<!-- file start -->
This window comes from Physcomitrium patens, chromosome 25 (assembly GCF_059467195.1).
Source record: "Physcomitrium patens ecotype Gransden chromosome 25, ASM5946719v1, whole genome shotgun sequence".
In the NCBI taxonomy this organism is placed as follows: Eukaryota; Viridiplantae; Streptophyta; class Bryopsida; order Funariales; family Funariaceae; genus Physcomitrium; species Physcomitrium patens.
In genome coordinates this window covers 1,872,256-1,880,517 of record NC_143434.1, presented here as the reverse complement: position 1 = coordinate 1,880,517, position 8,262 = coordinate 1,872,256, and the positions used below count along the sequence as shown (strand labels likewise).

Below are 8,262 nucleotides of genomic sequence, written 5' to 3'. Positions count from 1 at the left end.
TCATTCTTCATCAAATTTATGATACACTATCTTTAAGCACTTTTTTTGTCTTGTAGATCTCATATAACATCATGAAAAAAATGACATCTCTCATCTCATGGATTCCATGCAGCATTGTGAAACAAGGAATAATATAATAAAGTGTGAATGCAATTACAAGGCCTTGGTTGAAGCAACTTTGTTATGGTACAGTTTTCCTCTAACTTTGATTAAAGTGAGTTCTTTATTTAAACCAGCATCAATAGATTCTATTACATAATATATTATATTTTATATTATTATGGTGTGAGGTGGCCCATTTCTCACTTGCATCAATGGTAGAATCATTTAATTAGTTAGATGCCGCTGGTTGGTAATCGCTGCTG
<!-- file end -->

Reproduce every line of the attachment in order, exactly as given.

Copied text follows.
This window comes from Physcomitrium patens, chromosome 25 (assembly GCF_059467195.1).
Source record: "Physcomitrium patens ecotype Gransden chromosome 25, ASM5946719v1, whole genome shotgun sequence".
In the NCBI taxonomy this organism is placed as follows: Eukaryota; Viridiplantae; Streptophyta; class Bryopsida; order Funariales; family Funariaceae; genus Physcomitrium; species Physcomitrium patens.
In genome coordinates this window covers 1,872,256-1,880,517 of record NC_143434.1, presented here as the reverse complement: position 1 = coordinate 1,880,517, position 8,262 = coordinate 1,872,256, and the positions used below count along the sequence as shown (strand labels likewise).

Below are 8,262 nucleotides of genomic sequence, written 5' to 3'. Positions count from 1 at the left end.
TCATTCTTCATCAAATTTATGATACACTATCTTTAAGCACTTTTTTTGTCTTGTAGATCTCATATAACATCATGAAAAAAATGACATCTCTCATCTCATGGATTCCATGCAGCATTGTGAAACAAGGAATAATATAATAAAGTGTGAATGCAATTACAAGGCCTTGGTTGAAGCAACTTTGTTATGGTACAGTTTTCCTCTAACTTTGATTAAAGTGAGTTCTTTATTTAAACCAGCATCAATAGATTCTATTACATAATATATTATATTTTATATTATTATGGTGTGAGGTGGCCCATTTCTCACTTGCATCAATGGTAGAATCATTTAATTAGTTAGATGCCGCTGGTTGGTAATCGCTGCTG